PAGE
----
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Content archived on 2024-04-30

Functionality of electrical contacts subjected to mechanical vibrations


In many applications electrical contact between conductors is maintained with the aid of separable connectors. There are two main groups, namely power connectors, the purpose of which is to transmit electrical power with a contact resistance (and power loss) as low as possible, and signal connectors, the purpose of which is to transmit voltage signals with a distortion as low as possible. In both cases the contact is improved by increasing the normal pressure, which however makes the contact particularly vulnerable to gross slip damage from tangential vibrations, known to be a major cause of problems in both types of connectors. Power connectors, generally made of copper with a thick coating of a softer metal, suffers in service from unavoidable mechanical vibrations, known to cause massive deformation. As to signal connectors, there are up to 1000 signal transferring contacts in recent car models. In view of the expected increasing use of connectors and their increasing role in safety and control devices, the need for developping new concepts of connectors is large. Mechanical vibrations have to be accomodated in order to exclude any safety critical signal distortion and microdisconnections. This corresponds to a strong industrial need to improve the reliability and extend the life. However, an industrial project with the objectives to improve connector performance is unlikely to succeed, because of lack of basic fundamental knowledge of the very nature of the contact conditions (frequency spectrum, wave" forms,
environmental effects etc.). Detailed knowledge of the influence of tangential vibrations on local stress strain distributions in partial slip regime, is absolutely essential and the subject of this project.
Therefore, the objectives of this basic research work are /
1. to inventory knowledge on the interface vibrations in present electrical contacts and needs in the future,
2. to reduce the contact surface degradation by introducing partial slip operational conditions, and
3. to find relationships to the electrical functionality allowing a scientifically based approach of electrical connector developments meeting future crucial operational requirements of reliability and performance.
In a later industrial project, this basic know how will be used to focus on product specific objectives.
The innovative strategy of this project for improving the electrical functionality will have three consecutive components:
1. to improve the electrical conductivity by using unlubricated contacts (although dry operation is known to cause fretting wear), 2. to minimize the material degradation by going from gross slip conditions (suffering from fretting wear) to partial slip conditions (longer lifetime because material degradation requires contact fatigue to be induced), and
3. to relate by modelling crack nucleation and crack propagation to relevant system parameters.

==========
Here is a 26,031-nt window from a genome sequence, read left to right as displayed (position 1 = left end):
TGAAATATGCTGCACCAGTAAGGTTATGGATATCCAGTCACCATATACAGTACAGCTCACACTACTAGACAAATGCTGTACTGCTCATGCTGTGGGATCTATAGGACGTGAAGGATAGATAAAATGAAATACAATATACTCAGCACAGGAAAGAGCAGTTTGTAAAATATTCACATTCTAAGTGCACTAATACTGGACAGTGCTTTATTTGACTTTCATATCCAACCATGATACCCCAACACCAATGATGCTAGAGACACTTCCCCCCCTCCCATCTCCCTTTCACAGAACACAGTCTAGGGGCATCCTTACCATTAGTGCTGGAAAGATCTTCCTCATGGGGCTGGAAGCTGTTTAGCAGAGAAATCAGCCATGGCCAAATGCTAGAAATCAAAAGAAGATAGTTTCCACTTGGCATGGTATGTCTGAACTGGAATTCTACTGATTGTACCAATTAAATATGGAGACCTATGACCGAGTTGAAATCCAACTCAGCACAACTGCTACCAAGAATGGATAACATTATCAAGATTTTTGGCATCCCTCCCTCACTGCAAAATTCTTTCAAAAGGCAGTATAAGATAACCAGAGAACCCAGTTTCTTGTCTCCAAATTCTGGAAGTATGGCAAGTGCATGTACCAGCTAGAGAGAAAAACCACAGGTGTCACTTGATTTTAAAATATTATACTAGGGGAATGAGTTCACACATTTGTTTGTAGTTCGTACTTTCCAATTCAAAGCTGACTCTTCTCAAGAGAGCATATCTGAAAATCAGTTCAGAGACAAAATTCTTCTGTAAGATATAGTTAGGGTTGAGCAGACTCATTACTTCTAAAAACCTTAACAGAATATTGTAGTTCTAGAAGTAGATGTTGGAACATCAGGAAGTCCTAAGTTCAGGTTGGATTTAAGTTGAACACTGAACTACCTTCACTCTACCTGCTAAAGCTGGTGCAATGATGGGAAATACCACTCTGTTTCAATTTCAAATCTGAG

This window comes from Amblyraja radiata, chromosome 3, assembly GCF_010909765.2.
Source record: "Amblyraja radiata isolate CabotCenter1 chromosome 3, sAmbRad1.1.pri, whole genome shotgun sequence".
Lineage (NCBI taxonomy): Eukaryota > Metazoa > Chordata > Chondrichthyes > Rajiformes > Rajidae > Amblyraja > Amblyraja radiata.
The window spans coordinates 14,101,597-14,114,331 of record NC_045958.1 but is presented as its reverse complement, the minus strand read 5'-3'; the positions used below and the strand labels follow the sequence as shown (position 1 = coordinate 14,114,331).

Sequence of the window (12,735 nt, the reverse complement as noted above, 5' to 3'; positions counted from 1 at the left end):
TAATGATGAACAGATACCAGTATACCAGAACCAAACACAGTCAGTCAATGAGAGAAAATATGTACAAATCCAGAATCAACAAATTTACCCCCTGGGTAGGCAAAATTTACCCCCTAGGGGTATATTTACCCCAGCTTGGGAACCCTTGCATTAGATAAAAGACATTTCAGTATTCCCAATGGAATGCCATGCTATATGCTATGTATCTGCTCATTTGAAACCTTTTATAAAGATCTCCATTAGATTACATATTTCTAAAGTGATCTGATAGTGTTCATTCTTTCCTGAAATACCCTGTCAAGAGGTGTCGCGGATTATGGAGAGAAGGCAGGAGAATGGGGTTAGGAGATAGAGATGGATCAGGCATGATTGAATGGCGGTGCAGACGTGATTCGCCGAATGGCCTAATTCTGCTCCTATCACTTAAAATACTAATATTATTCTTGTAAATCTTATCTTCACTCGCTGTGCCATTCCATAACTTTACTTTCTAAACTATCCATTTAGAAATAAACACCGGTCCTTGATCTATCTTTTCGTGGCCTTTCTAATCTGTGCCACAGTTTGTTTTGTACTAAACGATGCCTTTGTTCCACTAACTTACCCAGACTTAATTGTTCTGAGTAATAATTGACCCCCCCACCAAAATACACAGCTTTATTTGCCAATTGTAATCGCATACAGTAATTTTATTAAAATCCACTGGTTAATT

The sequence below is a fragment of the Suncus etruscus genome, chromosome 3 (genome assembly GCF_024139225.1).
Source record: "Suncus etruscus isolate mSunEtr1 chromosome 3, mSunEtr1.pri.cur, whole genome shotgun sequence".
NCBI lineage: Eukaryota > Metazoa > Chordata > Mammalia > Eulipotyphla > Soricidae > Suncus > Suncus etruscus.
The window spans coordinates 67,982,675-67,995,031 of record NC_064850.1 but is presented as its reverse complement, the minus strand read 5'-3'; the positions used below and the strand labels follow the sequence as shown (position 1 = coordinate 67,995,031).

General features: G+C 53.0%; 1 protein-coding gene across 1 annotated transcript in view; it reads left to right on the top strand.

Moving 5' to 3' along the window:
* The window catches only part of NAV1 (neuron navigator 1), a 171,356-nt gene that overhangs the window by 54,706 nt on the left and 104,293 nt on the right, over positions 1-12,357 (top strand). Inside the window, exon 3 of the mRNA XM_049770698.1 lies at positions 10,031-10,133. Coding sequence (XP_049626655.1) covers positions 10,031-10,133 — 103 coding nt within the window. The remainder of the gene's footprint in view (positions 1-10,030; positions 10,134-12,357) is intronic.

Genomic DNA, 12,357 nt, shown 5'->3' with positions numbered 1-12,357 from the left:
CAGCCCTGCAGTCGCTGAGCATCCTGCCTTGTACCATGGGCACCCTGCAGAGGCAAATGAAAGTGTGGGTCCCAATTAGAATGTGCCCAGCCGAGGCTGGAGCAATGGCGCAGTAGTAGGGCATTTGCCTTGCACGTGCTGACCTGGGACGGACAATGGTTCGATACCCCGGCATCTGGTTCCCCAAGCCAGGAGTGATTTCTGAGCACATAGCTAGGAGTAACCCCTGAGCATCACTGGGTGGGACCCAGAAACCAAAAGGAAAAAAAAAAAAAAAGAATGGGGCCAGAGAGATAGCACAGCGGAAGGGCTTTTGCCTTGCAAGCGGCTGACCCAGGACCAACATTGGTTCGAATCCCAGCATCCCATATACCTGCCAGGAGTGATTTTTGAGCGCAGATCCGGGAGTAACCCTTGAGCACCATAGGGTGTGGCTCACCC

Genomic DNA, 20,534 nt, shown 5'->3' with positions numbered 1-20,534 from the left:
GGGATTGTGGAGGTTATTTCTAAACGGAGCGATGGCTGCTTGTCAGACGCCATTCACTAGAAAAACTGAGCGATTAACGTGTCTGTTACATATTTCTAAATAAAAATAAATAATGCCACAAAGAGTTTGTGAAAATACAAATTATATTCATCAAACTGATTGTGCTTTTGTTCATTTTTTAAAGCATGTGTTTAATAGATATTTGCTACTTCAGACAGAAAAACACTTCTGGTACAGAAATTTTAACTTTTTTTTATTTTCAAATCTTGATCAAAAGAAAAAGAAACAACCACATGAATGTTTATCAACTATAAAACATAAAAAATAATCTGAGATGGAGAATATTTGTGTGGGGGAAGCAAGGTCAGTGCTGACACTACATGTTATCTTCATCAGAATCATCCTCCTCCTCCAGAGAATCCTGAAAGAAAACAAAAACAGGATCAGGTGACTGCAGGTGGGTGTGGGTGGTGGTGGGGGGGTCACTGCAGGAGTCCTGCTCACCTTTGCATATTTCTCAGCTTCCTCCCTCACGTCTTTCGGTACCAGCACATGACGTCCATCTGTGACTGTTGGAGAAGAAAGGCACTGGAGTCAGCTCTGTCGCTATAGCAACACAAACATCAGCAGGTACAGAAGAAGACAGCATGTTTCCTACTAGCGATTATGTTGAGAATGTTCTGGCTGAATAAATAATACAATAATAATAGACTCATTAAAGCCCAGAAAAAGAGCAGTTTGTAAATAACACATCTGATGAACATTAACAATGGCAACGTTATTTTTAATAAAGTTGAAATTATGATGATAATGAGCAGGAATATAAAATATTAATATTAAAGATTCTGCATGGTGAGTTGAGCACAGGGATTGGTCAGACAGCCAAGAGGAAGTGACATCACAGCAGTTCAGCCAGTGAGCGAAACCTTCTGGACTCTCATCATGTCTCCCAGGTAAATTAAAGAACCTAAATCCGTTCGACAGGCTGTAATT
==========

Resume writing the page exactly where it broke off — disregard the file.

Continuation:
The consortium includes universities/ROR:s with high combined competence in surface science, and in contact and fracture mechanics, who have recently acquired, in a basic Brite/EuRam project, a unique know how on fretting damage of hard coatings, and industrial partners, representing materials suppliers, developers and manufacturers of contact elements and of complete connector systems, and manufacturers of cars and trucks.
The work content of this project is elaborated around the following tasks:
1. to map the different modes of vibration in relevant service applications, being vibrations due to linear, radial, and rotational relative displacement, for tests done over a broad range of loads, temperatures and frequencies,
2. to study the influence on the generated damage of these different components of vibrations under well controlled laboratory conditions, thereby establishing relations between damage (extent of wear, signal distortions, etc.) and vibrational modes,
3. to develop predictive analytical models on the contact fatigue (crack nucleation and growth),
4. to select and evaluate materials and connectors designs (contact & connector stiffness) based on these relations,
5. to set up a data bank for supporting future selection and optimization of connector materials and design.
The role of the universities/ROR:s is to perform well controlled laboratory testing with highly sophisticated equipment, to analyse the resulting surface damage, to perform 3 dimensional finite element surface/subsurface stress calculations, and to work out models describing risk factors for crack formation under partial slip. The role of the industry partners is to provide test material and specimens, but also to perform laboratory studies of random vibrations and of the electrical transmission properties during vibrations in unique specialized laboratory equipment.

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Laederhyddsvaegen 1
751 21 UPPSALA

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Participants (8)